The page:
Beware of Patients Bearing Gifts
Make sure it’s ethical to accept tokens of appreciation, and have a policy in place if it’s not.
By Julie E. Chicoine, Esq., RN, CPC, CPCO
The holidays are upon us. The season of giving starts weeks before Halloween, when store shelves are already filled with yummy treats. Then, before the last child rings your doorbell and screams “Trick or treat!” retailers are stocking up with Thanksgiving, Christmas, Hanukkah, and Kwanzaa inventory. The later end of the Western calendar is all about gift giving. And while patients give gifts year around, such habits intensify during the holiday season, which can sometimes create ethical issues for physicians.
Unlike guidance for physicians regarding gifts from pharmaceutical and medical device industries, there are no clear rules surrounding gifts from patients. Most often, patients’ gifts merely serve as a gesture of appreciation for a difficult episode in their life, or for ongoing support of a chronic illness. Unfortunately, some gifts can be too personal or pricey, causing uneasiness or embarrassment for the physician. The American Medical Association (AMA) long ago recognized ethical issues posed by patient gift giving, and offers guidance.
Is the Gift within Acceptable Bounds?
One way to determine if a gift can be accepted is whether, upon accepting the gift, the physician would have no problem with his or her colleagues, peers, or the public knowing about it. For example:
- Gifts that are of minimal value, or that can be displayed or shared with staff—such as chocolates, flowers, baked goods, etc.—are the least likely to cause any concern because they merely convey appreciation for a job well done.
- Gifts of nominal value, such as photos of a patient following recovery and returning to a normal life, serve as a keepsake and demonstrate gratitude for a successful outcome.
- Gifts that are clearly expensive or personal, not prone to sharing with staff or to putting on display, can lead to unease. For example, I was once consulted by a physician/client who unexpectedly received a large and expensive box of premium Kansas City steaks. Given the size and cost of the gift, the physician felt deeply uncomfortable, feeling that the gift exceeded professional boundaries and seemed too personal. The steaks were returned with a polite letter.
The AMA guidance generally counsels that the more unique and expensive the gift, the more likely it is to fall outside of professional boundaries surrounding the physician/patient relationship and to create ethical issues.
What Is the Motive?
The AMA recommends that physicians be sensitive to and aware of the circumstances surrounding patient gift giving. For some societies, gift giving may be a custom that reflects important personal values. In such situations, a physician needs to be sensitive to the patient’s cultural morés, so as not to offend the patient should he or she decline the gift.
In infrequent situations, gifts may be significant and conveyed with the intent to encourage preferential treatment or to influence desired patient care. This form of gifting creates conflict in the physician/patient relationship because the patient’s ulterior motive may undermine the physician’s ability to provide necessary patient care that the patient needs—not necessarily what the patient wants.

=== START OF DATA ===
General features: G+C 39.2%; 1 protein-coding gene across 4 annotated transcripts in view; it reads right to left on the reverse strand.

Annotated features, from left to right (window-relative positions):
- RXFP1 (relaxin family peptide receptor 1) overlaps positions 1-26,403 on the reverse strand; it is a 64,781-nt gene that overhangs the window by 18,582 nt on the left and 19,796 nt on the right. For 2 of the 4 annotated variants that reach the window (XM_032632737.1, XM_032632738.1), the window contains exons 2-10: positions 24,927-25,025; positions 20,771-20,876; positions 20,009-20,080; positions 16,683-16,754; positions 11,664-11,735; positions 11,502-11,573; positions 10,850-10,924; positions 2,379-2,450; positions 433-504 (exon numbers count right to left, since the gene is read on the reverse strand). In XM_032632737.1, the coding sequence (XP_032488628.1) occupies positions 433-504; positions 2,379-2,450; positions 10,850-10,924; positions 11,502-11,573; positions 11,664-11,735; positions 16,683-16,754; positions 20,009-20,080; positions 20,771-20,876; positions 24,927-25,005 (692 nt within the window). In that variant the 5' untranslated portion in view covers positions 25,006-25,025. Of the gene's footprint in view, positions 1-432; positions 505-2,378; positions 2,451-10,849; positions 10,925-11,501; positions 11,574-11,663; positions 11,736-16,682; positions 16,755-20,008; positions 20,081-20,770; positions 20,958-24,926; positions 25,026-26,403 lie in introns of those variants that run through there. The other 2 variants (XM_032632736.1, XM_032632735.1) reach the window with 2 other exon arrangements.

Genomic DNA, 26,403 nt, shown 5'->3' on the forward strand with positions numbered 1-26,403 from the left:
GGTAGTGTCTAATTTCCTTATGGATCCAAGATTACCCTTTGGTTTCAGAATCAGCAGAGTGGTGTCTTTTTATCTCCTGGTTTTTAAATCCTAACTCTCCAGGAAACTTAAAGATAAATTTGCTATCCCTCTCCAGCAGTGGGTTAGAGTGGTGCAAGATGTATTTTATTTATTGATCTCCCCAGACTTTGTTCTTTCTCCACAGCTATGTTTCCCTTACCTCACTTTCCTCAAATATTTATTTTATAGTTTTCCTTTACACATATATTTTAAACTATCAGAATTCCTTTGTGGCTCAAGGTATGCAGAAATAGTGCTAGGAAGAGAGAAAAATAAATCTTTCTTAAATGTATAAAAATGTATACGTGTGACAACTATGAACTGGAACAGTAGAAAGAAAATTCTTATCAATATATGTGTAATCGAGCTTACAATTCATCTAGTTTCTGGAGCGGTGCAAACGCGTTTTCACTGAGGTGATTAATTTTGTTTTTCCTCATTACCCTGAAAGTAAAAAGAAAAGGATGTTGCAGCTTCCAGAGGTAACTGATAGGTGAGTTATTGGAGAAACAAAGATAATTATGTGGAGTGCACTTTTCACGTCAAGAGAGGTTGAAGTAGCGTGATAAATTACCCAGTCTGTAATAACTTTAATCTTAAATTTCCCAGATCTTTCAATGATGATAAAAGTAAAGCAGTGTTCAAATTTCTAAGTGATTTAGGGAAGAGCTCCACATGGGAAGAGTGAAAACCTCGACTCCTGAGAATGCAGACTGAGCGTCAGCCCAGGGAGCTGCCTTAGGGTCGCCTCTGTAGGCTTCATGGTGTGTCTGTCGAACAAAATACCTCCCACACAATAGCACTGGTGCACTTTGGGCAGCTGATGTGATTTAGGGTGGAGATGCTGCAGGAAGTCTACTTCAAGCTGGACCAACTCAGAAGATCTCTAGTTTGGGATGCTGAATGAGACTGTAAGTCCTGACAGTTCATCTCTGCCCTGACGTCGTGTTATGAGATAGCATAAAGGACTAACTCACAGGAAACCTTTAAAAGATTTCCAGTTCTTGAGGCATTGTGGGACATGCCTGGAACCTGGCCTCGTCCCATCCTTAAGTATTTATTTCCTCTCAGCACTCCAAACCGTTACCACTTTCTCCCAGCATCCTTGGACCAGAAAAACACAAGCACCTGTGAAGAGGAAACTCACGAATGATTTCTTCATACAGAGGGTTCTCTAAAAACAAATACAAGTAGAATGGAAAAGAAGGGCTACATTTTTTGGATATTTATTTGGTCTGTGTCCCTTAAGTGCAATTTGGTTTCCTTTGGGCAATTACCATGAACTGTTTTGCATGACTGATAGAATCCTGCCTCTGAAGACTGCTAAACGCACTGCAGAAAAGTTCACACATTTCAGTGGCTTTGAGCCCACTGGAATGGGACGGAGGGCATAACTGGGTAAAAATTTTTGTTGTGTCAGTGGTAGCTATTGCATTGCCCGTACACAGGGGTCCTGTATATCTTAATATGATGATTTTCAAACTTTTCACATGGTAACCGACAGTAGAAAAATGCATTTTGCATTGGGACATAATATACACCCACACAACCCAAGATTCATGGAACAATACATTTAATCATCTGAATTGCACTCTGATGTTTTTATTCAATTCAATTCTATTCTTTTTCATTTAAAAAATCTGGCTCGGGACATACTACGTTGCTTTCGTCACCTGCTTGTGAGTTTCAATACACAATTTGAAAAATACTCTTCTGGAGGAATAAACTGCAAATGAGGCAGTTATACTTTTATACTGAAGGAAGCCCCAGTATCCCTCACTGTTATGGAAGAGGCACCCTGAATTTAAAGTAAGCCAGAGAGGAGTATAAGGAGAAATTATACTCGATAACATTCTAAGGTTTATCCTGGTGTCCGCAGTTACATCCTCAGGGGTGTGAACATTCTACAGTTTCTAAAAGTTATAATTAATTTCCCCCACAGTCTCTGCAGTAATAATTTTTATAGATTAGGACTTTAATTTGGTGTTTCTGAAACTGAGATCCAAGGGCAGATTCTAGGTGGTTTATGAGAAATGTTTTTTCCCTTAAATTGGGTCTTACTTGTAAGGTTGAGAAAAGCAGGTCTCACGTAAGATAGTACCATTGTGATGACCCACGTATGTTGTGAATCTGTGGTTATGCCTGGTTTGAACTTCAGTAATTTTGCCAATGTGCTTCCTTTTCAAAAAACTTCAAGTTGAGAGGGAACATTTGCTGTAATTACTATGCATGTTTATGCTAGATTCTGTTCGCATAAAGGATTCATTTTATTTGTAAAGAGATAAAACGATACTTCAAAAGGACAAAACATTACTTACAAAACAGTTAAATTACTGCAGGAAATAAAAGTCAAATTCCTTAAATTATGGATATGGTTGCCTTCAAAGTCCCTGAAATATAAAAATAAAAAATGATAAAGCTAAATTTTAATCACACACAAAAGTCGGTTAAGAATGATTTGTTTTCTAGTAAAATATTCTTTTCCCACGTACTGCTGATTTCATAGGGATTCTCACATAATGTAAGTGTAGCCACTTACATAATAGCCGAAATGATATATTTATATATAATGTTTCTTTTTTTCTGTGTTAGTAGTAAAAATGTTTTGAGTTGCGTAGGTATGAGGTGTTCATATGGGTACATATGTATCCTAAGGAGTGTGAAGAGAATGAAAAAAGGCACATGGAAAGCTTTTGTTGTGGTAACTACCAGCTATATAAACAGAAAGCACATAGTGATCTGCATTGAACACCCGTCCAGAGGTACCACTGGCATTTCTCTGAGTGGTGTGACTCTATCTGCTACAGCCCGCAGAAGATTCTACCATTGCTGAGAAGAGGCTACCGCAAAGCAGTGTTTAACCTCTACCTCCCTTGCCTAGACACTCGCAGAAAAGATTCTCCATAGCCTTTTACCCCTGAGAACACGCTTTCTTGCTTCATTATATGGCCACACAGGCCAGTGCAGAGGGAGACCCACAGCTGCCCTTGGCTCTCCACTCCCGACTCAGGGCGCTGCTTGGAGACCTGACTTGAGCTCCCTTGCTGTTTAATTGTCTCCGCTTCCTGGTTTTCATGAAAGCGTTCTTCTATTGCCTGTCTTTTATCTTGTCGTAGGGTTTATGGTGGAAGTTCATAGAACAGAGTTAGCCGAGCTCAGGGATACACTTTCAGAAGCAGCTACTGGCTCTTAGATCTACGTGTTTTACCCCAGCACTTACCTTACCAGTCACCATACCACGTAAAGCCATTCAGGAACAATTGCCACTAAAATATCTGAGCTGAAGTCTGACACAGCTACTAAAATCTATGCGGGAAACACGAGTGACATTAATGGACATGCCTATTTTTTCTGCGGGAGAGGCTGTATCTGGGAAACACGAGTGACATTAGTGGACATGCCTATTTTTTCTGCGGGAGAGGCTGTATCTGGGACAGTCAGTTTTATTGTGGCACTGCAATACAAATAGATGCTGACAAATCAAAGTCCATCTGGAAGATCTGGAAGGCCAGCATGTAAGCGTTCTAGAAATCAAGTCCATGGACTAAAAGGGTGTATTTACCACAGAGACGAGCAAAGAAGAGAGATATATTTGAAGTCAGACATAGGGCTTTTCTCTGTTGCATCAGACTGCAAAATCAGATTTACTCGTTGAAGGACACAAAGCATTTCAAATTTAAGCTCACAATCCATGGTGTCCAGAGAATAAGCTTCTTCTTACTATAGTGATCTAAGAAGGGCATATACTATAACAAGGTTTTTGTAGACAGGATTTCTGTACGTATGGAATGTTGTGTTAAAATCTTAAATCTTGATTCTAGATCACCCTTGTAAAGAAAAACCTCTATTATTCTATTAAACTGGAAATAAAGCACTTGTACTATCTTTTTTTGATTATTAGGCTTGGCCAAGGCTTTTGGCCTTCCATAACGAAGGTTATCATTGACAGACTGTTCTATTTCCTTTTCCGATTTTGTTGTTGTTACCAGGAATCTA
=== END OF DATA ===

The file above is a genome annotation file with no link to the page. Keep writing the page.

If a patient provides gifts with the expectation of receiving something in return, such as medically unnecessary care, this creates the impression that the physician is making medical decisions, including utilization of and using medical services, based on gifts provided by the patient. Such gifting not only undermines the physician’s reputation for providing objective, medically necessary care, but could potentially implicate the federal anti-kickback statute, which makes it a crime to knowingly and willfully solicit or receive any remuneration (including gifts) in exchange for services reimbursable by a federal health care program (i.e., Medicare or Medicaid).
Learn to Say, “Thanks, but No Thanks”
Because there are no clear boundaries surrounding patient gifts, the AMA recommends considering each gift on a case-by-case basis. The physician should consider the value and timing of the gift. The more personal and expensive the gift, the more likely it will create complications or expectations for the physician. To avoid undue influence on the physician/patient relationship, the AMA suggests the gift’s value (relative to the patient’s or the physician’s financial means) not to be disproportionately or inappropriately large.
Best practices for handling gifts should include an office policy that sets limits on gifts for the practice in general, from both patients and industry representatives. Such a policy affords a physician the ability to politely decline an inappropriate gift without risk of offending a patient.
Further information about physicians accepting gifts can be found at the AMA’s website.
Julie E. Chicoine, Esq., RN, CPC, CPCO, is senior attorney for Ohio State University Wexner Medical Center. She earned her Juris Doctor degree from the University of Houston Law Center. Chicoine also holds a Bachelor of Science and Nursing degree from the University of Texas Health Sciences Center at Houston. She has written and spoken widely on health care issues, and is an active member of the AAPC community and the Columbus, Ohio, local chapter.
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